Meaghan Wilson-Anastasios reflects on a transformative visit
to Gallipoli, as we mark the centenary of the landing.
Before I first visited Gallipoli 20 years ago, I thought I was far too cynical and world-weary to be affected by what I would see there. My soon-to-be husband, Andrew, and I had signed up to one of the many tours shuttling backpackers from Istanbul to Gallipoli, Troy and then on to Ephesus. It appealed to us simply because it was a cheap way to travel down the Aegean coast towards our ultimate destination, Bodrum.
So I was surprised to find myself standing on a neatly trimmed stretch of turf overlooking Homer's wine-dark sea with tears rolling uncontrollably down my cheeks. The tragic juxtaposition of a bucolic Aegean seascape with row after row of tiny white headstones inscribed with epitaphs penned by grieving families half a world away was utterly overwhelming. The Atatürk Monument finished me off: "You, the mothers, who sent their sons from far away countries, wipe away your tears; your sons are now lying in our bosom and are in peace. After having lost their lives on this land, they have become our sons as well."
Since then, I have visited Gallipoli a number of times - to research the novel I co-wrote with my Andrew [Anastasios], The Water Diviner, and also to introduce our children to this spot. And we'll be there for the Dawn Service on 25 April to commemorate the centenary of the landing. For many Australians, this peninsula is as close as we get to a sacred site. It's where we like to think we shook off the yoke of Empire and began to forge our own identity.
But the site is equally important to Turks, and for similar reasons. As many as 53,000 Allied soldiers were lost, but at least 87,000 Turks also died here. For the Turkish people, this was the crucible that spawned the legend of Mustafa Kemal Atatürk and gave birth to the Turkish nationalist movement.
The growth of the tourist industry on the Gallipoli Peninsula means it now has all the bells and whistles the modern traveller expects: cafés, a virtual-reality museum (Gallipoli Kabatepe Simulation Centre), audio tours, endless carparks, and walking trails. But because the peninsula itself is a National Park, outside the tourist hubs it is largely devoid of development.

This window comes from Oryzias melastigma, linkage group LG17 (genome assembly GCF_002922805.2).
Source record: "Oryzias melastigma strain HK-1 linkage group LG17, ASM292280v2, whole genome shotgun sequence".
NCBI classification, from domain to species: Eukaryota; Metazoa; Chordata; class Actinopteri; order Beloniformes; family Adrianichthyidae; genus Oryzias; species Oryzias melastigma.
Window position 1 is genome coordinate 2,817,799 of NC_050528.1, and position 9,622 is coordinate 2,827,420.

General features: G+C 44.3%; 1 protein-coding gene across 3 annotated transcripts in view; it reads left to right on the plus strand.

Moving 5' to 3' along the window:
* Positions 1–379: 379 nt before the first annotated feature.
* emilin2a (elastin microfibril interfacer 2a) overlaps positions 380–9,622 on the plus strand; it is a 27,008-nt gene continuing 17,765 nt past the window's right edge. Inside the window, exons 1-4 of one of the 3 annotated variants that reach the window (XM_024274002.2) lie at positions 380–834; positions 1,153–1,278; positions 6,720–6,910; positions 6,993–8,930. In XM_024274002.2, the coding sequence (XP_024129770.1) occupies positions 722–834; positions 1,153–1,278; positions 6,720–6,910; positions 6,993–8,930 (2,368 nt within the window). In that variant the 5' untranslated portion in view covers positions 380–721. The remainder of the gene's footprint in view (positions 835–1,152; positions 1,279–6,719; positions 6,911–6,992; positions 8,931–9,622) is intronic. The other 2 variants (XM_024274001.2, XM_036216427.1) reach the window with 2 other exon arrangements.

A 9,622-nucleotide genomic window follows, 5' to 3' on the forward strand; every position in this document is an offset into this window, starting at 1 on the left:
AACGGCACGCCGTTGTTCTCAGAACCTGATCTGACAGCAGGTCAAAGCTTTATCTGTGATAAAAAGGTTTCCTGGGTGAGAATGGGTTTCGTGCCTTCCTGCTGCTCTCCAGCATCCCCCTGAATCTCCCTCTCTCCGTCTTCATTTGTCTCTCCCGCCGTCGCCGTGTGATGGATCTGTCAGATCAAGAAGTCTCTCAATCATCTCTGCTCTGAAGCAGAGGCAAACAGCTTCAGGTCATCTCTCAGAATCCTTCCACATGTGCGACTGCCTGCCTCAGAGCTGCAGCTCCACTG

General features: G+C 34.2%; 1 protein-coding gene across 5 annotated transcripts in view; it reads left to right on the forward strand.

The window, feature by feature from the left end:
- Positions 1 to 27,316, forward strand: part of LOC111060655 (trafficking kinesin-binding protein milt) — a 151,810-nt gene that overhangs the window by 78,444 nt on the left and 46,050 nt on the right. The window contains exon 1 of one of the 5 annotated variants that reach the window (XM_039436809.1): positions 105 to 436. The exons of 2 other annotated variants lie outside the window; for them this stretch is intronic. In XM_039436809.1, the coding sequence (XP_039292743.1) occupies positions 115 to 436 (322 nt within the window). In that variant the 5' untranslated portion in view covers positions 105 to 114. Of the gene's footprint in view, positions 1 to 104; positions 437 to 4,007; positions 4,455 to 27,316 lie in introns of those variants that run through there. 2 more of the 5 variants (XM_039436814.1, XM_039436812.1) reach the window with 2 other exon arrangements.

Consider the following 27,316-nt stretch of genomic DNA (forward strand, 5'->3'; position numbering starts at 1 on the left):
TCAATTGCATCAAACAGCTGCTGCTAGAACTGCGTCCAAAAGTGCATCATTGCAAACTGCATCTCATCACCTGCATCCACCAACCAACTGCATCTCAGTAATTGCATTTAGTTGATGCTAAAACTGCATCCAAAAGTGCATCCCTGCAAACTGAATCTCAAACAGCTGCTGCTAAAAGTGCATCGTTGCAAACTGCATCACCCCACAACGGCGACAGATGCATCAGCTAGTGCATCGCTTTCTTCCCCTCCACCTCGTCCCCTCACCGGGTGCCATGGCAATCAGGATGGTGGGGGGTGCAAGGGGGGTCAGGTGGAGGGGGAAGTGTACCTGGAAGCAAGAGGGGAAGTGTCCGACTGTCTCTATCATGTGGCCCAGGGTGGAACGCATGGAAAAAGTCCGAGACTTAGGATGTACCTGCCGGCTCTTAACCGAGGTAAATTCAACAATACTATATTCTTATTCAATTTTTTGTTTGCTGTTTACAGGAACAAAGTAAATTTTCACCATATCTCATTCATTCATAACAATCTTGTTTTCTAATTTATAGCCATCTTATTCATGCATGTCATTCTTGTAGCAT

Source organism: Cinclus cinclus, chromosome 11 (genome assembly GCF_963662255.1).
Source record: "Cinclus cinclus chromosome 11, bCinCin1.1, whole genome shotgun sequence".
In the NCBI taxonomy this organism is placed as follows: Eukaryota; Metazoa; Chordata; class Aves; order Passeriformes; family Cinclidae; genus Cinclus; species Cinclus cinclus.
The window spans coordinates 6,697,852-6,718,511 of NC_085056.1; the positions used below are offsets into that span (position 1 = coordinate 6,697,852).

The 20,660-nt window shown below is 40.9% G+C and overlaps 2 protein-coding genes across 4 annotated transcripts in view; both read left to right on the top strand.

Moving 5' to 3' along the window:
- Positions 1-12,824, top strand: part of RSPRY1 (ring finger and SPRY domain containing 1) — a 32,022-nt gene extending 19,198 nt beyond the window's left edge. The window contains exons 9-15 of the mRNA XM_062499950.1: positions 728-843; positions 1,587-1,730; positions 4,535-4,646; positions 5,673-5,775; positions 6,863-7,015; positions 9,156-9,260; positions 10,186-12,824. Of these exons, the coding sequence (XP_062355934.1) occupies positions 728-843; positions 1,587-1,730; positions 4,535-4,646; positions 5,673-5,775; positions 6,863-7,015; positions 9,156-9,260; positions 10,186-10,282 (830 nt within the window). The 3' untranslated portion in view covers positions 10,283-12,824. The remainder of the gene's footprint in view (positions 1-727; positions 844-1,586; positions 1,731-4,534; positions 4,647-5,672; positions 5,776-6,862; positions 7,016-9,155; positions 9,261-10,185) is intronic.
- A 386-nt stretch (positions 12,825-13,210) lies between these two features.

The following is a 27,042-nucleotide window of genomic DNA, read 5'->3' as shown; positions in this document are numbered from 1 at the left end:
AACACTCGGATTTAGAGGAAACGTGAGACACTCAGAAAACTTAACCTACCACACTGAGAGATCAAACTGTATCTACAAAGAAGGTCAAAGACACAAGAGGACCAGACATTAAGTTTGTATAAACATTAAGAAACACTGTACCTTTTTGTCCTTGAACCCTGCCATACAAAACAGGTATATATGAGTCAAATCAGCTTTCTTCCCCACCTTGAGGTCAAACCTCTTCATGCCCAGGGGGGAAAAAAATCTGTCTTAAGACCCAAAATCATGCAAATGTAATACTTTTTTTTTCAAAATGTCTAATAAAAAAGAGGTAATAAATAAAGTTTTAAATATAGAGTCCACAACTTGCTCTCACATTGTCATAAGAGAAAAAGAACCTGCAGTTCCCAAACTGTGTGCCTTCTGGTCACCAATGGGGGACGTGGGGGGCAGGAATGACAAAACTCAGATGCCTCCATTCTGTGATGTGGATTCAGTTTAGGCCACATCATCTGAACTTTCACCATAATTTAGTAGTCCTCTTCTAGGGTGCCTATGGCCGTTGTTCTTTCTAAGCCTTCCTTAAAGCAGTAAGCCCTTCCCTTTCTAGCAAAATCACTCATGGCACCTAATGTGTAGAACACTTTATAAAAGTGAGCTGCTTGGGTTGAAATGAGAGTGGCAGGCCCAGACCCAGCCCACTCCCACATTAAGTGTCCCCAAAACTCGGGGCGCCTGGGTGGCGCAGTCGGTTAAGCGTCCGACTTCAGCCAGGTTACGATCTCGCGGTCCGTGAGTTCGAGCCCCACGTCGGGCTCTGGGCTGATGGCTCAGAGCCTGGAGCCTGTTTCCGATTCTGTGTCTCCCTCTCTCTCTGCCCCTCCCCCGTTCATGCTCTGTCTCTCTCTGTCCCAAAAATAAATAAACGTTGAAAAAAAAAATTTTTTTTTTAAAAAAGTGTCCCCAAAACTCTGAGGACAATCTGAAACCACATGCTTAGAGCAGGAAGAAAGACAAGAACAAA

And it remains a heartbreakingly beautiful place. The cemetery at Anzac Cove is graced with substantial trees that would, in a less sombre place, invite picnicking under their spreading boughs. On my latest visit to the Anzac Cove cemetery, in 2013, I led my children down to the narrow pebble beach, and we took off our shoes to wade into the water, gazing towards the purple outline of the islands of Gökçeada and Samothrace on the horizon. But then we turned back towards shore, and I explained the insurmountable task that faced the troops as they landed here in the pre-dawn light. Foreboding cliff faces loom over the beach. With the Turkish troops positioned on the high ground, the Anzacs didn't stand a chance.
Later, we catch a ferry across the narrow Dardanelles Strait, heading for the delightfully quirky restored Ottoman mansion Çanakkale Kervansaray Hotel. Retreating from the waterfront bars and cafés that cater to an endless stream of boisterous Aussie backpackers, we find refuge in Çanakkale's tiny old town. I watch my son as he cavorts with his sister beneath an ancient wisteria vine that shades the open courtyard of the 19th-century caravanserai, Yali Hani. As I sip on a small glass of Turkish tea it's sobering to realise he's almost the same age as the youngest Australian soldier to die at Gallipoli. Private Jim Martin, aged 14.
Seated beside tables full of friendly local university students and soaking up the convivial atmosphere of this hipster Turkish tea garden, it's impossible to understand why so many of our ancestors came here to fight and die 100 years ago. But one thing I do know without a doubt: a visit to Gallipoli is transformative. And I'll never again question why so many of us feel compelled to visit these shores.
Illustration Holly Exley
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